Interview met Erin Birgy (Mega Bog)
achtergrond: concertavond 17 november 2019
Net voor haar concert in Het Bos spraken we met Erin over haar creatieve proces, samenwerkingen, inspiratie en gelijkgestemde zielen.
First of all, congratulations with your latest record Dolphine. You’ve had some fine people collaborating on the recordings, like Meg Duffy and James Krivchenia . Do you feel you are part of a certain community of musicians and artists? If so, and also if not so, can you tell me something about it?
We do have a really special community. Most of those people met through Mega Bog projects and flourished inside & outside of it through the years. I felt very lucky to join and help form a special musical/artistic community of muppets in the Pacific Northwest United States when I was younger. I had ambitions of actualising an alternative reality, and met many who wanted to help. My community, now, is a little more exclusive - to preserve energy and be available to deepest friends when they need. It mostly exists within Mega Bog projects, which easily become quite vast, and the groups that those dear ones bring near and have become a part of just meld into the crystal city we’ve deemed important and special.
Are there specific places that are important to you for creating, getting inspired, meeting kindred spirits? And when does one feel like a kindred spirit to you?
Everyone is massively accountable for whatever the project and mirror into the universe, so for us, it’s important to find creatures who have a sense of humour, who get along with all species, are tender, but overflowing with ideas and energy. It could be anyone, there’s no formula to finding a blossom buddy, but when you find a friend for life, at least I know they’re down to be a little twisted and confident in the push and power they can have and want to give the world a little relief and a little puzzle.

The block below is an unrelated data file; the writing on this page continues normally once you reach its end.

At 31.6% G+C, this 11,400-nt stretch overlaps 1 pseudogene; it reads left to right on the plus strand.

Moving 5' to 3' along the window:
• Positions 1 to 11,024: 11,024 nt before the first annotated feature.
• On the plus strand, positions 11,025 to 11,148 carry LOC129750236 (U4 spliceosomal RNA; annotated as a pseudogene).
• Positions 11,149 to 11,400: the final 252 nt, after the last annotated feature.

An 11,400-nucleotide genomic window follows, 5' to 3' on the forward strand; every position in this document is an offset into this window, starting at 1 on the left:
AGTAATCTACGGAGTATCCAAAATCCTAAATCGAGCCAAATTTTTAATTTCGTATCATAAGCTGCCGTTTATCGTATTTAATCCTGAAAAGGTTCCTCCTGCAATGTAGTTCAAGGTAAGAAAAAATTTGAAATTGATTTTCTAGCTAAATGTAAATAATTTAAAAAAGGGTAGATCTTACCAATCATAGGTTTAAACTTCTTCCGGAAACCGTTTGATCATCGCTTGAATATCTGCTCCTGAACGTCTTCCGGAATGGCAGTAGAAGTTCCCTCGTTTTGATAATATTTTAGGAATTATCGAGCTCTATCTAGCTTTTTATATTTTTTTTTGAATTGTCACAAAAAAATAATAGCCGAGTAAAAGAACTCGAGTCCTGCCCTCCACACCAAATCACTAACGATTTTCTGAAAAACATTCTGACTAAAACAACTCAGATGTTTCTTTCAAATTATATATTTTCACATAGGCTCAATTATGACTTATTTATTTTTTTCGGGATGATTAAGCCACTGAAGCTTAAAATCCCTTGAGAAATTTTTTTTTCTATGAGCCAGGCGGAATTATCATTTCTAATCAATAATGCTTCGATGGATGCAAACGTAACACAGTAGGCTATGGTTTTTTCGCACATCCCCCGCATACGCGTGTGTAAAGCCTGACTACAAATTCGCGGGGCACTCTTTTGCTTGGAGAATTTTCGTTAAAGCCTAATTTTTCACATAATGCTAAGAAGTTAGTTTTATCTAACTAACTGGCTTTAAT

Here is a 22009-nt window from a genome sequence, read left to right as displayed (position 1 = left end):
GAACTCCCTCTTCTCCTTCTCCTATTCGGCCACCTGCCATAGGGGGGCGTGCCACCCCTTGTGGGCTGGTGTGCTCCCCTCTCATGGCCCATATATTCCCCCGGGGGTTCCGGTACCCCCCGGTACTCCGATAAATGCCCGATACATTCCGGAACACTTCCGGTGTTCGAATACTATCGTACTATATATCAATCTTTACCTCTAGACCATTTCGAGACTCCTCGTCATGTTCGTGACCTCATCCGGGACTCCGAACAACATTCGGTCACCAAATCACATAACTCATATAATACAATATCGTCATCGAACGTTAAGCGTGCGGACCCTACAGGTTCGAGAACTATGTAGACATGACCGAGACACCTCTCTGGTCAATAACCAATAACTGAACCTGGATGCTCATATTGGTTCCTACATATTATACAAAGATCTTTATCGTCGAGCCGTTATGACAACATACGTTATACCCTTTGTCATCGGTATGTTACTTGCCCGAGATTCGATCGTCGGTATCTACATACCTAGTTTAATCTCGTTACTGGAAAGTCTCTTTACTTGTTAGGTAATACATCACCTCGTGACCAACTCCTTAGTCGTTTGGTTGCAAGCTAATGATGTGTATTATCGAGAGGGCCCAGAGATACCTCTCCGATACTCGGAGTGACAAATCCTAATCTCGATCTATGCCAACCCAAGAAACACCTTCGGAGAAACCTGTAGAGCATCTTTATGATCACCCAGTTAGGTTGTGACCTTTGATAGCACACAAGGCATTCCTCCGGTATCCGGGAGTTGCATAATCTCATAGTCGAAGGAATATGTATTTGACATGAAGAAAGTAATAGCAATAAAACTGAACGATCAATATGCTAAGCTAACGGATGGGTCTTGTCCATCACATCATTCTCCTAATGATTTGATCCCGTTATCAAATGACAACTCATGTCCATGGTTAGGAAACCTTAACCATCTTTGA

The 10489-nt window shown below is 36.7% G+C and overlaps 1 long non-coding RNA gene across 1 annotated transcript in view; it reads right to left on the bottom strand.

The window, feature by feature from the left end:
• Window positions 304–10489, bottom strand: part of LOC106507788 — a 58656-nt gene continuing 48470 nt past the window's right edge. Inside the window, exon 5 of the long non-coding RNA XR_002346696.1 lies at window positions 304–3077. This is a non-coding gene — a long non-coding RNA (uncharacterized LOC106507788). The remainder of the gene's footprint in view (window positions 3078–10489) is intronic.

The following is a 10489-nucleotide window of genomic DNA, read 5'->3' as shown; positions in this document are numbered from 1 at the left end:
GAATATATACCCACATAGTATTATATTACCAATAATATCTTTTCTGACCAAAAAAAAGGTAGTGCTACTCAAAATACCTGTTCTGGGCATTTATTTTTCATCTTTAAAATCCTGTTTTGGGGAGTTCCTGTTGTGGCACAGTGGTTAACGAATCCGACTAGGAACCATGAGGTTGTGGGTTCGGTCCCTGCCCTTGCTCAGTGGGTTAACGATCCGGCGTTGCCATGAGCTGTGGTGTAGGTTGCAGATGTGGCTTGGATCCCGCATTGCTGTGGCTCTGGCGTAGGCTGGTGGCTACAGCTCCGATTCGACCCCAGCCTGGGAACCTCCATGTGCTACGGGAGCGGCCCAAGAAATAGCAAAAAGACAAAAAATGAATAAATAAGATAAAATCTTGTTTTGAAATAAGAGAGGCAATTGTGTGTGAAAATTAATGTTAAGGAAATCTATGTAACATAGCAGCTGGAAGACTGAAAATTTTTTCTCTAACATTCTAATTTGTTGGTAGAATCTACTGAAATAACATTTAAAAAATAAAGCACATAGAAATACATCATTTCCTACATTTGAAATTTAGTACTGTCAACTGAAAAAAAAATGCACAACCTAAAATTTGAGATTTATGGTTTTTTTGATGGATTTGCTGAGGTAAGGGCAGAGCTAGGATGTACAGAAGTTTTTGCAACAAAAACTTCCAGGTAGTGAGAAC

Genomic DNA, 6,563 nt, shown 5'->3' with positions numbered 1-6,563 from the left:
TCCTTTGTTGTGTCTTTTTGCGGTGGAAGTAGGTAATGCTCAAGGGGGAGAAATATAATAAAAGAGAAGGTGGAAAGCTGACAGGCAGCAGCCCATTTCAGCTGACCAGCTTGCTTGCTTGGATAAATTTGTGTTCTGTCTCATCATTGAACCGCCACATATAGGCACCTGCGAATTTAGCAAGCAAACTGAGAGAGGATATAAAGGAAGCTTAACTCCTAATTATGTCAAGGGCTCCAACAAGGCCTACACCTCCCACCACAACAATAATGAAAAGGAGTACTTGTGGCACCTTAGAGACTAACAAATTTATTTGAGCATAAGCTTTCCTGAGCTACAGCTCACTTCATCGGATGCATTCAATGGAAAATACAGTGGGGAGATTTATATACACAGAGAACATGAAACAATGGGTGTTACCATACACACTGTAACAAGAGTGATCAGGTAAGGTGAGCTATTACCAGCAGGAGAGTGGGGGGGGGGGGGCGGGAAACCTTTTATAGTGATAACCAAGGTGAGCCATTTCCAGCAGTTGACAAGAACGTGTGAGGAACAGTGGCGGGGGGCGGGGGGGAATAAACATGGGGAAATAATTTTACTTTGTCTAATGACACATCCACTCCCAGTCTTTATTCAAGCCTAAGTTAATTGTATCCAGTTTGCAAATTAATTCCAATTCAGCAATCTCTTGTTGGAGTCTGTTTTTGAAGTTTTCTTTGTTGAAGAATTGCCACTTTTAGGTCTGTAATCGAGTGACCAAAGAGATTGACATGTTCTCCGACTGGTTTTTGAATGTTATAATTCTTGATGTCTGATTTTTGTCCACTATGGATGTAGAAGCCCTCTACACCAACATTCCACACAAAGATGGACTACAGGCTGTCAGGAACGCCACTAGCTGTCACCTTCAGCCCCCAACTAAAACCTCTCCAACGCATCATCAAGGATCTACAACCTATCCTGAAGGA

Can you tell me something about your creation process?
How does it come to being and how does it evolve to the final recording?
It feels perpetual, every move you make is crucial even if you don’t want that part of yourself exposed. I suppose it’s the points of the day or year you choose to make time to filter and document which can be called the creation process, but it’s actually always. I do love to take breaks, or even run away from my fears and let my confidence slip into what could be called music. A trip to find a horse always helps.
How different is recording and performing for you?
Both are very valuable performance, but performing live has many uncontrollable factors, and outside influence. It’s all so sudden, too. Rarely do I stop in the middle of a song and try to figure something out, you generally have to power through, which is also an amazing skill. The two influence each other a lot. We sometimes have different people performing live than who play on the albums, so it’s a challenge to respect different styles of playing and personalities, while at the same time presenting intentional art. I don’t prefer either over the other, but I am currently craving some studio time, to pick and digest some of the the sounds and feelings I’ve experienced recently.
Can you tell us about three of your all-time favorite records?
Woo’s “A La Luna”
Franco Battiatio’s “La Voce Del Padrone”
Kate Bush’s “The Dreaming”
All very mysterious albums, and conjure beyond music.
Any books or films recommendations that you feel reside in the same universe as your music?
So many to think of, but The Neverending Story, both the movie and the book, have been of life long influence, visually, spiritually, sounds and ethics. I still listen to the soundtrack regularly. All goes the same for The Last Unicorn, and I started watching these movies when I was three.
Your lyrics have a surreal, mystical tone. Is this a vibe that is interwoven in your daily life of is it a side of you that just comes out in the music?
Many of the songs are patchwork’s of thoughts I keep track of through a day or a week, and obviously all along the big path we live. I enjoy collating poems and finding a way to recite in song. It’s important to me to mention the names or figures that appear throughout the hours, and in dreaming if I can help it. Everything we sense or speak is a spell, so I try to be mindful of that, and maybe that’s where the mystical quality comes into play.
Linked to that, how’s life when you are not touring?
It’s hard to be still. I’ve been running for a long time.